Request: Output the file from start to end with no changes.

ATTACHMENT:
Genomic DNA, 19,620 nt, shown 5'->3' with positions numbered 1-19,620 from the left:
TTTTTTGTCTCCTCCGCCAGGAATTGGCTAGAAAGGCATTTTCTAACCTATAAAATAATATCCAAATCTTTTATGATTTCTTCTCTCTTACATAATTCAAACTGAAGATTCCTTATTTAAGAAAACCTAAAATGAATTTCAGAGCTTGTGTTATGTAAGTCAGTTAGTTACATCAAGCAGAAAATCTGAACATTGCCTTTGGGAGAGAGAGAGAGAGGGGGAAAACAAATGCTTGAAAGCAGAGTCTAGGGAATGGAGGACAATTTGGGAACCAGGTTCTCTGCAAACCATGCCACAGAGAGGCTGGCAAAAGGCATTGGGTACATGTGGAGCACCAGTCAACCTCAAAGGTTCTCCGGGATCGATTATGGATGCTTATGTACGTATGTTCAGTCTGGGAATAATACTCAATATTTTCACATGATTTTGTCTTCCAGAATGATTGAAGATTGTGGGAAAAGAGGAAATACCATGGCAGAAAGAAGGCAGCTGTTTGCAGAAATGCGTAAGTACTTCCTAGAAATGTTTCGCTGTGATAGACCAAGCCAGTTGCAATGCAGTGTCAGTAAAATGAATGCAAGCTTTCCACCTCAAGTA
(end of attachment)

Genomic DNA, 19,620 nt, shown 5'->3' with positions numbered 1-19,620 from the left:
TTTTTTGTCTCCTCCGCCAGGAATTGGCTAGAAAGGCATTTTCTAACCTATAAAATAATATCCAAATCTTTTATGATTTCTTCTCTCTTACATAATTCAAACTGAAGATTCCTTATTTAAGAAAACCTAAAATGAATTTCAGAGCTTGTGTTATGTAAGTCAGTTAGTTACATCAAGCAGAAAATCTGAACATTGCCTTTGGGAGAGAGAGAGAGAGGGGGAAAACAAATGCTTGAAAGCAGAGTCTAGGGAATGGAGGACAATTTGGGAACCAGGTTCTCTGCAAACCATGCCACAGAGAGGCTGGCAAAAGGCATTGGGTACATGTGGAGCACCAGTCAACCTCAAAGGTTCTCCGGGATCGATTATGGATGCTTATGTACGTATGTTCAGTCTGGGAATAATACTCAATATTTTCACATGATTTTGTCTTCCAGAATGATTGAAGATTGTGGGAAAAGAGGAAATACCATGGCAGAAAGAAGGCAGCTGTTTGCAGAAATGCGTAAGTACTTCCTAGAAATGTTTCGCTGTGATAGACCAAGCCAGTTGCAATGCAGTGTCAGTAAAATGAATGCAAGCTTTCCACCTCAAGTA